technology, and not very well thought out. it pre-dates even Apple's own OS X
plug-in API, and requires serious magic just to compile on our computers. it is
highly unlikely that Apple will implement backward compatibility into iMovie
*** will 08 support plug-ins?
we have been poking around in iMovie 08 and
found out that it already has some means of plug-in support: in the application
bundle we found plug-ins for various video formats. however, we have no idea how
advanced this interface is, and what it can be used for. we also think that
ultimately, Apple may decide against it as plug-ins add complexity. since we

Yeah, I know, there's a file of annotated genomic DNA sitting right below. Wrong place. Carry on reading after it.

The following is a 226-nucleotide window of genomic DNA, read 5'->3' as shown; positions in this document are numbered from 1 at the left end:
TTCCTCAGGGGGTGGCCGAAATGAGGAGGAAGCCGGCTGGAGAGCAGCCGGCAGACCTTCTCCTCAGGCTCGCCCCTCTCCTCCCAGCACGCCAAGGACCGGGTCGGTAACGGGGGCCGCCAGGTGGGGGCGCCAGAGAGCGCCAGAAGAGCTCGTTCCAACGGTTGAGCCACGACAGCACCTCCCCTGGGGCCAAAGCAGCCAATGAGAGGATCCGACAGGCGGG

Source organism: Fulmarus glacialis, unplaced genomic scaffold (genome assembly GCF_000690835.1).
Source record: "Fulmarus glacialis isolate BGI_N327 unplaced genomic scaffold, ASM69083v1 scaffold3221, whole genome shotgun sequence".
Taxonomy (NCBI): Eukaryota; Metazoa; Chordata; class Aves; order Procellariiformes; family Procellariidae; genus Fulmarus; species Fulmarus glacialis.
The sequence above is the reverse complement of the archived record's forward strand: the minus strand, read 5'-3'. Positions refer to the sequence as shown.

believe that simplicity is what iMovie 08 wants to achieve this may not be in
the cards. in any event, we won't be able to produce any plug-ins unless Apple
publishes the new API (interface documentation) and SDK (software development
*** will Apple continue to develop
we believe that Apple may produce
a few stability releases for iMovie 06 should a new OS release warrant this. we
seriously doubt that Apple will add any new functionality to
so, where does that leave
us (cf/x) and you (iMovie 06
ultimately, iMovie 06 will go away.
this line of our business will go away, and with it our revenue stream for
existing plug-ins. we'll see if and how we can develop plug-ins for 08 and
beyond. this, however, requires some action on Apple's side. we will of course
continue to maintain our current plug-in line. we will also, for the time being,
continue porting our plug-ins for iMovie 06 to Intel. but this may end some